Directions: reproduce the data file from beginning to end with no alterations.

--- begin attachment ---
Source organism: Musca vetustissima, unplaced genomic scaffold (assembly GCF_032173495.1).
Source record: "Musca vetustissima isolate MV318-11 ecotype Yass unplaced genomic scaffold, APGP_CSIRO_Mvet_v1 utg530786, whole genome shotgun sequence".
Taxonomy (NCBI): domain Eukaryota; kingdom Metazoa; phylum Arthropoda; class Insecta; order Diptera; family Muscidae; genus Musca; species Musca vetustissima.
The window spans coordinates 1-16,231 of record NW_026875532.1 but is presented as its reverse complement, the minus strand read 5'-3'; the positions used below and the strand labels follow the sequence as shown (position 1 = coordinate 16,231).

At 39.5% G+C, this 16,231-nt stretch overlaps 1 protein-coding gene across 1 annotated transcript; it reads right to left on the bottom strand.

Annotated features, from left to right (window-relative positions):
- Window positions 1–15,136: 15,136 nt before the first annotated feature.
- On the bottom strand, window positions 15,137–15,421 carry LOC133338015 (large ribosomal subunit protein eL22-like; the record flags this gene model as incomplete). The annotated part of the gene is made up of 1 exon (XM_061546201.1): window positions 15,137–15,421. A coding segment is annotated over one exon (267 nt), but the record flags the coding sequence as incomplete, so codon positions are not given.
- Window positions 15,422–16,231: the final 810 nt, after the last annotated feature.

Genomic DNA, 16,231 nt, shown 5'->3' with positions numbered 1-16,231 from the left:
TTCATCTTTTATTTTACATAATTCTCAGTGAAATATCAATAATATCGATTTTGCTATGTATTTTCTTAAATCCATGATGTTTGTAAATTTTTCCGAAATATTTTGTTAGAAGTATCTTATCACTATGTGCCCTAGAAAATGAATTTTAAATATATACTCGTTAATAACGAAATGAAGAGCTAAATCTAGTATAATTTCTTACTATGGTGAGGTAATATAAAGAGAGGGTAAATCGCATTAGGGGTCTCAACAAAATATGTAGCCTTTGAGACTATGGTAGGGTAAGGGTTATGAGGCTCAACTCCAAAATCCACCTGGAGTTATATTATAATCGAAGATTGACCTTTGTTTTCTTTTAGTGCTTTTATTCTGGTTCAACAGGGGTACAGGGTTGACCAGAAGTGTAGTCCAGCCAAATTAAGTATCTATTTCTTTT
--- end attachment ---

Source organism: Musca vetustissima, unplaced genomic scaffold (assembly GCF_032173495.1).
Source record: "Musca vetustissima isolate MV318-11 ecotype Yass unplaced genomic scaffold, APGP_CSIRO_Mvet_v1 utg530786, whole genome shotgun sequence".
Taxonomy (NCBI): domain Eukaryota; kingdom Metazoa; phylum Arthropoda; class Insecta; order Diptera; family Muscidae; genus Musca; species Musca vetustissima.
The window spans coordinates 1-16,231 of record NW_026875532.1 but is presented as its reverse complement, the minus strand read 5'-3'; the positions used below and the strand labels follow the sequence as shown (position 1 = coordinate 16,231).

At 39.5% G+C, this 16,231-nt stretch overlaps 1 protein-coding gene across 1 annotated transcript; it reads right to left on the bottom strand.

Annotated features, from left to right (window-relative positions):
- Window positions 1–15,136: 15,136 nt before the first annotated feature.
- On the bottom strand, window positions 15,137–15,421 carry LOC133338015 (large ribosomal subunit protein eL22-like; the record flags this gene model as incomplete). The annotated part of the gene is made up of 1 exon (XM_061546201.1): window positions 15,137–15,421. A coding segment is annotated over one exon (267 nt), but the record flags the coding sequence as incomplete, so codon positions are not given.
- Window positions 15,422–16,231: the final 810 nt, after the last annotated feature.

Genomic DNA, 16,231 nt, shown 5'->3' with positions numbered 1-16,231 from the left:
TTCATCTTTTATTTTACATAATTCTCAGTGAAATATCAATAATATCGATTTTGCTATGTATTTTCTTAAATCCATGATGTTTGTAAATTTTTCCGAAATATTTTGTTAGAAGTATCTTATCACTATGTGCCCTAGAAAATGAATTTTAAATATATACTCGTTAATAACGAAATGAAGAGCTAAATCTAGTATAATTTCTTACTATGGTGAGGTAATATAAAGAGAGGGTAAATCGCATTAGGGGTCTCAACAAAATATGTAGCCTTTGAGACTATGGTAGGGTAAGGGTTATGAGGCTCAACTCCAAAATCCACCTGGAGTTATATTATAATCGAAGATTGACCTTTGTTTTCTTTTAGTGCTTTTATTCTGGTTCAACAGGGGTACAGGGTTGACCAGAAGTGTAGTCCAGCCAAATTAAGTATCTATTTCTTTT